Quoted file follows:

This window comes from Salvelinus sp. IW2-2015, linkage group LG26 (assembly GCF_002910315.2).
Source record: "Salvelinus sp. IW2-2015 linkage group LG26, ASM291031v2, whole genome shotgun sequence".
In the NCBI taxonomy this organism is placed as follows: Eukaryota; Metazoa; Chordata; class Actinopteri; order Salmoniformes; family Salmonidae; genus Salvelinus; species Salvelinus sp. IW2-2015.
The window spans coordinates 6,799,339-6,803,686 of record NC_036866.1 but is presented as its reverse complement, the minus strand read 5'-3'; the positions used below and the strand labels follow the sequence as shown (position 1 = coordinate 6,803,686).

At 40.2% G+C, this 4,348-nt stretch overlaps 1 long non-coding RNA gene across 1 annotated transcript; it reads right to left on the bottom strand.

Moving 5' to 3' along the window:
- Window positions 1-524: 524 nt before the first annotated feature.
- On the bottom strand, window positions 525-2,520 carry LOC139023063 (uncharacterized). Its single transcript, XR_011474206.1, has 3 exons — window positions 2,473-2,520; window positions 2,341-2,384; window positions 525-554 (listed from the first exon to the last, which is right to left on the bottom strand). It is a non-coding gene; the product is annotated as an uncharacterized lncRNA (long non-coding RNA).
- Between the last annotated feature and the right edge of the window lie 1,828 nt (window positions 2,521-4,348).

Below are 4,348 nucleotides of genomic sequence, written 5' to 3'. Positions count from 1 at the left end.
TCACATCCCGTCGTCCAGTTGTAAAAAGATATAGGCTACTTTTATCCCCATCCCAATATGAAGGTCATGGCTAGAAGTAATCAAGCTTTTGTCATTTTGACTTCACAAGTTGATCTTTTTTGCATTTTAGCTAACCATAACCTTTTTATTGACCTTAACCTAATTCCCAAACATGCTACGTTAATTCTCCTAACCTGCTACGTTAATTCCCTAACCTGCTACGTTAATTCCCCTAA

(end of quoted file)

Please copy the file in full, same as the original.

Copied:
This window comes from Salvelinus sp. IW2-2015, linkage group LG26 (assembly GCF_002910315.2).
Source record: "Salvelinus sp. IW2-2015 linkage group LG26, ASM291031v2, whole genome shotgun sequence".
In the NCBI taxonomy this organism is placed as follows: Eukaryota; Metazoa; Chordata; class Actinopteri; order Salmoniformes; family Salmonidae; genus Salvelinus; species Salvelinus sp. IW2-2015.
The window spans coordinates 6,799,339-6,803,686 of record NC_036866.1 but is presented as its reverse complement, the minus strand read 5'-3'; the positions used below and the strand labels follow the sequence as shown (position 1 = coordinate 6,803,686).

At 40.2% G+C, this 4,348-nt stretch overlaps 1 long non-coding RNA gene across 1 annotated transcript; it reads right to left on the bottom strand.

Moving 5' to 3' along the window:
- Window positions 1-524: 524 nt before the first annotated feature.
- On the bottom strand, window positions 525-2,520 carry LOC139023063 (uncharacterized). Its single transcript, XR_011474206.1, has 3 exons — window positions 2,473-2,520; window positions 2,341-2,384; window positions 525-554 (listed from the first exon to the last, which is right to left on the bottom strand). It is a non-coding gene; the product is annotated as an uncharacterized lncRNA (long non-coding RNA).
- Between the last annotated feature and the right edge of the window lie 1,828 nt (window positions 2,521-4,348).

Below are 4,348 nucleotides of genomic sequence, written 5' to 3'. Positions count from 1 at the left end.
TCACATCCCGTCGTCCAGTTGTAAAAAGATATAGGCTACTTTTATCCCCATCCCAATATGAAGGTCATGGCTAGAAGTAATCAAGCTTTTGTCATTTTGACTTCACAAGTTGATCTTTTTTGCATTTTAGCTAACCATAACCTTTTTATTGACCTTAACCTAATTCCCAAACATGCTACGTTAATTCTCCTAACCTGCTACGTTAATTCCCTAACCTGCTACGTTAATTCCCCTAA